The Great Debate: The Fever


There is nothing like a high fever to send a parent into panic mode. They call it Fever Phobia and it is real. This phobia is often fueled by myths and misinformation in regards to fever and it’s relation to seizures and brain damage. Common cultural beliefs and practices as well as pharmaceutical advertising also plays a role in how Americans view fever.

There are essentially two schools of thought in regards to the treatment of fever. Get rid of it and Let it be. The “Get rid of it” school of thought tends to operate on the basis of either a. they believe the fever to be dangerous or b. to avoid suffering or of course c. both. The “Let it be” school of thought argues that fever is your body’s natural way of coping with infection and to inhibit that process may prolong or exacerbate the infection your body is attempting to fight.

I grew up in the “Get Rid of It” category and have recently subscribed to the “Let it Be” category all though it is sometimes easier in theory than in practice. I will explain my shift and the reasons why I changed my perception and also link to some information but first I must preface by saying I am not a doctor, have never and will never be one. I don’t practice medicine. I practice motherhood. I am not an expert and I don’t give expert advice. I share my motherhood opinions and experiences and mine are not somehow elevated above yours, I only share them for those who are interested. If you need a doctor, see a doctor.

I don’t remember my parents ever being panicked about fever but I’m sure like most American mothers that my own mother worried over our fevers. I do remember taking fever reducers, like most children. As an adult it was an automatic reaction for me. Got a fever? Take some tylenol. I preferred ibuprofen, much faster. Then off to work you go, can’t have any sick time after all. Working in a call center for 5 years, I can not tell you how many people showed up looking like death. Americans are very interesting people in that regard. We tend to have no sacredness in terms of our body and it’s fragility’s (or it’s awesome abilities). If it can’t manage on its own then by golly there’s got to be something I can take that will get me going. We take fever reducers for fevers, cold pills for colds, sleeping pills for sleeping, anti-anxiety meds for anxiety, etc, etc. In America we treat the symptoms.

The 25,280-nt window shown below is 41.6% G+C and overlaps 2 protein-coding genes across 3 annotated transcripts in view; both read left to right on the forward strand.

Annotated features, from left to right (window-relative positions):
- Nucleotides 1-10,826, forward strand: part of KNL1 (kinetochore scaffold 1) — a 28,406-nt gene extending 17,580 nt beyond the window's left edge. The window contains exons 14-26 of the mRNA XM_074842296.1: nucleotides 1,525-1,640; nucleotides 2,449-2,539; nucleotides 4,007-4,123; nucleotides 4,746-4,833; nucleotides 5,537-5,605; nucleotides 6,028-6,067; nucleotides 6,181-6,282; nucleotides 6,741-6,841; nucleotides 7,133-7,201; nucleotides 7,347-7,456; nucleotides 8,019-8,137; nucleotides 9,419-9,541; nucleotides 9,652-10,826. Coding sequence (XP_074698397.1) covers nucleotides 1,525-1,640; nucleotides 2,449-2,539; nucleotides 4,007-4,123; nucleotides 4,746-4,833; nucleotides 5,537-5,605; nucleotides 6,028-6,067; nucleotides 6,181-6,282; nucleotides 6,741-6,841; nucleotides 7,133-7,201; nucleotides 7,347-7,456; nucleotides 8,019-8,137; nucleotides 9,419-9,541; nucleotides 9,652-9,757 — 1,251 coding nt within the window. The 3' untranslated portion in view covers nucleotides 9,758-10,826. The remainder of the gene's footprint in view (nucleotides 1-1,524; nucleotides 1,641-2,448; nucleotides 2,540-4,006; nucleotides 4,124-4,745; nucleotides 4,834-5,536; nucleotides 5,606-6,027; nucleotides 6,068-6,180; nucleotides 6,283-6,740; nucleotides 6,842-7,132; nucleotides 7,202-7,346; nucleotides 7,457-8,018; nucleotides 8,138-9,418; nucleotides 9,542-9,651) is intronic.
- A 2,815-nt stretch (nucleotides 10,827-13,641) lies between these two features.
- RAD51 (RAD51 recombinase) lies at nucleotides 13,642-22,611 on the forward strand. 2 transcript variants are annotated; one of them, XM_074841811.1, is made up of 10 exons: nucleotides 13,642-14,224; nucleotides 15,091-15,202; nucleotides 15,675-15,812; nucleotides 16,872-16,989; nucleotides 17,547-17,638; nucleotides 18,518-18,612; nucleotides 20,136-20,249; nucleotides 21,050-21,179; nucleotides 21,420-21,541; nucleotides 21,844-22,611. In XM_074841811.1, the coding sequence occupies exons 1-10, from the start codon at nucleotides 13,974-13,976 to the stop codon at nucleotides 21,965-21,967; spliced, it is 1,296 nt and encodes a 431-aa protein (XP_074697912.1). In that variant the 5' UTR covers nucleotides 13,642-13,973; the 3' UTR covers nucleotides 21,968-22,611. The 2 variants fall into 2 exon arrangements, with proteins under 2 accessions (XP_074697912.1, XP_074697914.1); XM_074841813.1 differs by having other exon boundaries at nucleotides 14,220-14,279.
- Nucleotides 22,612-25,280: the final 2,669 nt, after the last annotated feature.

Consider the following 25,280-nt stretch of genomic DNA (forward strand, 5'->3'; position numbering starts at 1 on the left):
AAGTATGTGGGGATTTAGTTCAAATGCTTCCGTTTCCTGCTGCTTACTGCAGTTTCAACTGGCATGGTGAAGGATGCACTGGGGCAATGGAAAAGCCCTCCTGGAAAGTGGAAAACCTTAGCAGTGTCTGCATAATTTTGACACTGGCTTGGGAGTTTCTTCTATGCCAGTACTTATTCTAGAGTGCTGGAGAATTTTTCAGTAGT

A fever is not a problem, it is a symptom. It is a symptom that your body is fighting off an infection. Fever is the body’s natural response to any infection. Infections can thrive at our normal body temperature but as the temperature rises it makes it very difficult for the infection to thrive and thus gives the immune system the ability (and time) to fight off the infection (usually taking 3-5 days, also the duration of most fevers).

When we reduce a fever we are eliminating our bodies natural defense mechanism and make it harder on our immune system to fight off the infection. It can actually make the illness last much longer than it would have, had the fever been left to do its job. This is sometimes why parents who have been giving their children Tylenol for a few days believe their children to be better (after all they are running around and eating like normal) and so they send them off to school or preschool only to have the child return home that afternoon, after the medication has worn off and the fever has been given enough time to rise again, just as sick (or sicker) than they were before. That is because fever reducers never take away the illness and they don’t make it go away faster either, they simply mask it. They trick your body into believing it is better.